Our clients were the parents of two young children, both of whom were born in the UK, yet had no nationality. Our clients had met each other in 2007 whilst studying in the UK, and then became married in 2013, against the will of their families abroad. As a result of this, our clients were ostracised by their families, and were living in the UK without any ties to their home country or any support.
When our clients came to us, as a family they had no further leave to remain. However, we advised them that as their eldest daughter was born in the UK and had been living here for almost 5 years, that she could be eligible to apply for British Citizenship as a stateless person. Our client had previously applied for further leave to remain as a stateless person, however this had failed since our client had been unable to prove that their daughter was officially stateless, and that they had attempted to register her nationality with the High Commission of their home country. Our client had in fact attempted to register their daughter’s birth with the High Commission, however had been unable to do so, as their documents at the time were held by the Home Office as the result of a previous application, and so they were not able to provide the relevant documentation to complete the registration.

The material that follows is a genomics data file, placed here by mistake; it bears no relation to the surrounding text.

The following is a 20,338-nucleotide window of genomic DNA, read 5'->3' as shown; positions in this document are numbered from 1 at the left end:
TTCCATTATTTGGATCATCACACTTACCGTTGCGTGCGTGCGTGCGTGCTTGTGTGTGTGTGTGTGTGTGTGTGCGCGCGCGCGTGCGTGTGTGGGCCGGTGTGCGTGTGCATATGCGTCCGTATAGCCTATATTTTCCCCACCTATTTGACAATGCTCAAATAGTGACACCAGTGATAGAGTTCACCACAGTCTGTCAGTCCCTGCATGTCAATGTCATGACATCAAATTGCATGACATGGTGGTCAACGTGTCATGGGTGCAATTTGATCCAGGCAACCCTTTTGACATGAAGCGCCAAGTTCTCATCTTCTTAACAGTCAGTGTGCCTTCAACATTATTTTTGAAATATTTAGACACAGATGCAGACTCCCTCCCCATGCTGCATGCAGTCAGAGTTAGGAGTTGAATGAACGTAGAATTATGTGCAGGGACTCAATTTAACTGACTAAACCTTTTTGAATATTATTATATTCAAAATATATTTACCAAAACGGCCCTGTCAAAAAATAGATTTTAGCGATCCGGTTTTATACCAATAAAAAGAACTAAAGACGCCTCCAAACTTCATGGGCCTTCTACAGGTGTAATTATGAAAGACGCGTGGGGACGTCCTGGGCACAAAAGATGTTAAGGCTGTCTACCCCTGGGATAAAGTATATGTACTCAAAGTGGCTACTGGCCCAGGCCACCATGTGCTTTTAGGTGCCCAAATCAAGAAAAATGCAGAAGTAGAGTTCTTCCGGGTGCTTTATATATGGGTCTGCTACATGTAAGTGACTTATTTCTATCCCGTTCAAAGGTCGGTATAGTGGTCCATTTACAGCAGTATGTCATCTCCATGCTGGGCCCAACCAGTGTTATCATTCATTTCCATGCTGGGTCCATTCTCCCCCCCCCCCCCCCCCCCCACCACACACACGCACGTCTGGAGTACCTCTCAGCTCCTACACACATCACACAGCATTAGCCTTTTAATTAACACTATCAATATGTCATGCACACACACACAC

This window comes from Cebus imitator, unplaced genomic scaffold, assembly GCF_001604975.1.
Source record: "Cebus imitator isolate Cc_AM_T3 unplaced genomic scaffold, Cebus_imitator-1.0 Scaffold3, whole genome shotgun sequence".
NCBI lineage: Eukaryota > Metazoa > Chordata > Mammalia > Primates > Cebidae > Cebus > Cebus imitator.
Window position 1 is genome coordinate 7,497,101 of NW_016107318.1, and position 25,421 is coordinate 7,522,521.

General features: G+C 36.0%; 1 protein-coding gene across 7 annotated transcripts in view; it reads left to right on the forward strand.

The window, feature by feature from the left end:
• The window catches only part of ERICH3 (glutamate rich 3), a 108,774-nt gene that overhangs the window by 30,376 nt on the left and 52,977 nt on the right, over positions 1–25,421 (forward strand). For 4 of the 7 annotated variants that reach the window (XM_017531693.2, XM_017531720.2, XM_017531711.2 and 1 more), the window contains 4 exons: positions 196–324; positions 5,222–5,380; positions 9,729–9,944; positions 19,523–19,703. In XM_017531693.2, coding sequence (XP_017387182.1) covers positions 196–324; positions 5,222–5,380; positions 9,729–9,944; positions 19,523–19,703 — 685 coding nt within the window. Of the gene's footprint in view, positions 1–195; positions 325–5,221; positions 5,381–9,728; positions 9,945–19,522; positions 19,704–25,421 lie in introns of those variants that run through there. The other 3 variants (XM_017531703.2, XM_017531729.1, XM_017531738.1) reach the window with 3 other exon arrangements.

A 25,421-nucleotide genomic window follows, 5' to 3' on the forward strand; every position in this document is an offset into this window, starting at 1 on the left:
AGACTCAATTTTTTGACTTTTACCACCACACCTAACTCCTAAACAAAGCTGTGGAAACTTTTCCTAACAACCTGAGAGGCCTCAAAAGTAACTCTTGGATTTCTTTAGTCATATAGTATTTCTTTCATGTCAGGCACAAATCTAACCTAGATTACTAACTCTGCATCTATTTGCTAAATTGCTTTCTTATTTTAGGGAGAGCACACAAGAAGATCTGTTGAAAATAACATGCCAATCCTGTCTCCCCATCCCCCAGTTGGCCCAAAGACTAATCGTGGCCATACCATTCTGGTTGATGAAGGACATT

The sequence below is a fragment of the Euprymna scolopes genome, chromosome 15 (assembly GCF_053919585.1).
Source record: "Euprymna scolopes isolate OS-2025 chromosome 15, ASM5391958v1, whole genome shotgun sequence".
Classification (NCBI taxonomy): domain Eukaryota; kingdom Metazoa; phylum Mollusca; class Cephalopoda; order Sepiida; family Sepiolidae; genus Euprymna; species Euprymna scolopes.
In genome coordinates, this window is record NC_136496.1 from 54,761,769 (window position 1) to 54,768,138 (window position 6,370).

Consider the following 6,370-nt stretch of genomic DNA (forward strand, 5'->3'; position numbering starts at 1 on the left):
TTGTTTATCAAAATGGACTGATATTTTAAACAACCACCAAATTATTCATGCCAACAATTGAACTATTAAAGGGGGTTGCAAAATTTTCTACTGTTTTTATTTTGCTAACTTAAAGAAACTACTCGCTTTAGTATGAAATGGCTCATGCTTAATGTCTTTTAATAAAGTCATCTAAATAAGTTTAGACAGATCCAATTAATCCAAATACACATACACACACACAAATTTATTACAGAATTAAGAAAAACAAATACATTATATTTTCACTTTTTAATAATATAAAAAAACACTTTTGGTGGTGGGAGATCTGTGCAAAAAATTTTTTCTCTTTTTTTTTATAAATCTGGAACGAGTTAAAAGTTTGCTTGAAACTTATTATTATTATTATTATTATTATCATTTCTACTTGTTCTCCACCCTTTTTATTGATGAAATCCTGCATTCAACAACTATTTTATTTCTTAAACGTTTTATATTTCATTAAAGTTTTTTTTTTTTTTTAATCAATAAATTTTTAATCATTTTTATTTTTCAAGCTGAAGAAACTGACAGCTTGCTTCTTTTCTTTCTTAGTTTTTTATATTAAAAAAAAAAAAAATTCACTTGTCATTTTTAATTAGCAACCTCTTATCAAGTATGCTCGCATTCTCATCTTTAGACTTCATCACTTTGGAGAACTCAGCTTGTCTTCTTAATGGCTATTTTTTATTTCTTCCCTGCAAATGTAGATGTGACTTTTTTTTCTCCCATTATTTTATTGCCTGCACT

We were able to advise our clients that they would not succumb to the same hurdle when applying for British Citizenship as a stateless person, since it was determined in the case MK v SSHD (2017) that a person is stateless if he or she has no nationality, and that the ability to acquire nationality is irrelevant.
Once we were able to prove that our client’s eldest daughter was able to satisfy the other requirements, namely that she had been living in the UK for the past five years, and that she was under the age of 22, we completed the remaining formalities and within three months we received the decision that the application had been granted, alongside the Certificate of Registration as a British Citizenship for our client’s daughter.
This was fantastic news for the family, since it meant that our clients’ daughter could continue her life undisrupted in the UK and continue to attend primary school with her friends without fear of being removed from the country. Since both children were born in the UK, and were not nationals of any country, it would not have been possible to remove them to another environment, where they would not have known the language or culture.
Furthermore, now that our clients’ daughter has been granted British Citizenship, we can work to regularise the leave of her parents and younger sister, based on her British nationality and her dependency to them. We’ll fighting to keep families together.
At Marsans we work vigorously to keep our clients and their families together, by offering effective solutions to challenge any unfair, unreasonable, and unjust decisions of the Home Office. If you or anyone you know is currently facing any issues of this nature, please do not hesitate to contact us and we are happy to assist.
We can be reached either by telephone on 020 7499 0620 or by email at firstname.lastname@example.org.